Civil Society in Southern Africa – Transformers from Below?

Publication

Journal of Southern African Studies
Volume 41, 2015 – Issue 4
Pages 887-904
https://doi.org/10.1080/03057070.2015.1060091

Authors

TIM ZAJONTZ
Centre for International and Comparative Politics, Stellenbosch University, Private Bag X1, Matieland 7602, South Africa. E-mail: post@tim-zajontz.de

ANTHONY LEYSENS
Department of Political Science, Stellenbosch University, Private Bag X1, Matieland 7602, South Africa. E-mail: ajl2@sun.ac.za

Abstract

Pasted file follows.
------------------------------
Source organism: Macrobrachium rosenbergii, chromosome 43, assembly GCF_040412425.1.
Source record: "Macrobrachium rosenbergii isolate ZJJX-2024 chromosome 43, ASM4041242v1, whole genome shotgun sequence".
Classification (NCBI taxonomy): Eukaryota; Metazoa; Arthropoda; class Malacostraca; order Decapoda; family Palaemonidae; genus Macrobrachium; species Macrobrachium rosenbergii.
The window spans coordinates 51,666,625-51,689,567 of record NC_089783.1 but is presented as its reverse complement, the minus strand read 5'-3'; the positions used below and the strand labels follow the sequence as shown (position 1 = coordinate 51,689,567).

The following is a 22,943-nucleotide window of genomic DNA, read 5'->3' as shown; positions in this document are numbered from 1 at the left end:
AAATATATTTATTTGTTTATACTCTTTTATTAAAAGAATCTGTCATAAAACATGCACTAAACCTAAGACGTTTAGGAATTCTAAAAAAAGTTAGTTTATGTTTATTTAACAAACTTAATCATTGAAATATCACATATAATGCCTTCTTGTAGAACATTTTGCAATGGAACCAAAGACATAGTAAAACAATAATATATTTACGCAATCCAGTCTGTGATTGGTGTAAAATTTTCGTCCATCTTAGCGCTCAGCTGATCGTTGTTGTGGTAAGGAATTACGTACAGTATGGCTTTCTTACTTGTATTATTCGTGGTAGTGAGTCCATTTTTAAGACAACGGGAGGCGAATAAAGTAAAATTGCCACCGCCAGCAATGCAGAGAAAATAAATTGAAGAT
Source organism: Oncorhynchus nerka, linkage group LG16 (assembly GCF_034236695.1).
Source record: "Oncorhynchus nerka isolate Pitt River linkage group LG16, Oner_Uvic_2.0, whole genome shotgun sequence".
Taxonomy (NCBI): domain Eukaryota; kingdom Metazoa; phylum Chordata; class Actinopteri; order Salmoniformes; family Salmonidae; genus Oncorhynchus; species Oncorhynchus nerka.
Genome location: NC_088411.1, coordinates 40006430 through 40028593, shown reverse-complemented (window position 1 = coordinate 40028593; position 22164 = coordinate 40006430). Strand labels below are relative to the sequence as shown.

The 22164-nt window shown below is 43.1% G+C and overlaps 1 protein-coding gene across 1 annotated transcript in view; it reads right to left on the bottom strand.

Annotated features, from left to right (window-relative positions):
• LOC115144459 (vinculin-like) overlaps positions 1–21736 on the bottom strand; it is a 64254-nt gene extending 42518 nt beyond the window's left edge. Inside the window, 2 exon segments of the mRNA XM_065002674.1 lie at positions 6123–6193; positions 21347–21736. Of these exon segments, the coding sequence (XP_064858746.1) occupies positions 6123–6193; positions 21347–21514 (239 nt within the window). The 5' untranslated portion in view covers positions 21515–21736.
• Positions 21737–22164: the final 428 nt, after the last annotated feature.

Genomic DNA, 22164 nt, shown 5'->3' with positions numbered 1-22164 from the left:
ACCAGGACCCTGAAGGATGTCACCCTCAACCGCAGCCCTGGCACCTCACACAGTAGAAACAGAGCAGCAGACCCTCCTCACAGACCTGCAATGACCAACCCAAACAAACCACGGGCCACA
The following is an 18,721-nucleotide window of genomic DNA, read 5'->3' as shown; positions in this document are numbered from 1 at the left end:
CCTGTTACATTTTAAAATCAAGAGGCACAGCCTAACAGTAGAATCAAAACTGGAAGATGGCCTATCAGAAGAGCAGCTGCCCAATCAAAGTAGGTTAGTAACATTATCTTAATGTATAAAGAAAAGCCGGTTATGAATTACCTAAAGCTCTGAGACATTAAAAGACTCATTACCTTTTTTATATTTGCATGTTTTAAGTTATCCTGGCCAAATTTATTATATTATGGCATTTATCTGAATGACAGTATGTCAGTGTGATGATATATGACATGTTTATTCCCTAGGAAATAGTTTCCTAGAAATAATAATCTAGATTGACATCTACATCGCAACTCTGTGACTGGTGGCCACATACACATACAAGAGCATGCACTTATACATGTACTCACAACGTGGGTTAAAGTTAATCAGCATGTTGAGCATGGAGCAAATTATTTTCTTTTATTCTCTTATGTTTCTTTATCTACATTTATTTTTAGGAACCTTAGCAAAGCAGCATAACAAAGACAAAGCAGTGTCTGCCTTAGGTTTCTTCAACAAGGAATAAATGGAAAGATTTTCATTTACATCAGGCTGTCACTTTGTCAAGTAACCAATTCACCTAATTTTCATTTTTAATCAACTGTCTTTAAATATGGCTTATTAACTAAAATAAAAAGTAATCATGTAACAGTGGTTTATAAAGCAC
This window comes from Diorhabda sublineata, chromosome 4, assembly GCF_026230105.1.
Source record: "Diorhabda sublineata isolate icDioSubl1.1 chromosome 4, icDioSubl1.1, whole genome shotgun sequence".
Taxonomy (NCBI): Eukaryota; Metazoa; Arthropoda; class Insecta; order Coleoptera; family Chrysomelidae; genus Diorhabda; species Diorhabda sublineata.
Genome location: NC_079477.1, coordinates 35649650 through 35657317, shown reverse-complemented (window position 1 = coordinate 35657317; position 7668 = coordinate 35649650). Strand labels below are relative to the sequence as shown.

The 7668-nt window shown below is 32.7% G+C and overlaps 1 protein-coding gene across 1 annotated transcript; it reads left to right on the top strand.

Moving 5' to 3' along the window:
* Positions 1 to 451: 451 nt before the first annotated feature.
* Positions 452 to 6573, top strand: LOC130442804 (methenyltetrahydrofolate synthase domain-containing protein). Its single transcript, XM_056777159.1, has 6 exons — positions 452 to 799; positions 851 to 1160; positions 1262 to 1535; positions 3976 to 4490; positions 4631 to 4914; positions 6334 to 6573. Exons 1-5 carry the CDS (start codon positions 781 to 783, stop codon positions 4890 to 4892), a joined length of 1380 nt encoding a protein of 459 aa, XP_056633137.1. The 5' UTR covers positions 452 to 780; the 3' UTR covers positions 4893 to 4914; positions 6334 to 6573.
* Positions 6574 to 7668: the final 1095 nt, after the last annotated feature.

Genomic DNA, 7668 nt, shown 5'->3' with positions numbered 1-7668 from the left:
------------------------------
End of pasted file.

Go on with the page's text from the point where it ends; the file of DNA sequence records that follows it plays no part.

This article assesses the potential of civil society in the region of southern Africa to act as a catalyst for transformation towards broader inclusivity and a people-centred approach to regional integration and socio-economic development. This is done through an empirical case study which focuses on four regional civil society organisations (CSOs), namely the Council of NGOs (CNGO) of the Southern African Development Community (SADC), the Southern African Trade Union Co-ordination Council (SATUCC), the Economic Justice Network (EJN) of the Fellowship of Christian Councils in Southern Africa (FOCCISA), and the Southern African People’s Solidarity Network (SAPSN). We found that the organisations are constrained by a lack of financial autonomy, and dependency on donor funding. Capacity is further hampered because the CSOs are managed by a small number of professional activists. Moreover, the organisations’ representativeness and legitimacy among the regional populace is limited. There are also important ideological and strategic differences between them, and a lack of effective (strategic) co-ordination has so far inhibited the creation of a broader, transformative regional civil society alliance. Yet we could also identify an awareness of the necessity to strengthen organisational capacity, to increase popular support and to enhance collaboration, using a strategy that combines the technocratic development of an alternative regionalism and meaningfully incorporates social movements and grassroots initiatives. Furthermore, there is evidence that regional civil society plays an increasingly important role in articulating popular contestation to neoliberal modes of governance in southern Africa, as well as in linking localised, nationalised and regionalised struggles in the region. Finally, the dynamics of regional civil society investigated here show that regionalism is anything but a ‘states only’ domain. Civil society regionalisation constitutes a crucial feature of the southern African region. Regional civil society as a force for transformation is constrained and must overcome some serious challenges, yet it remains a possibility.

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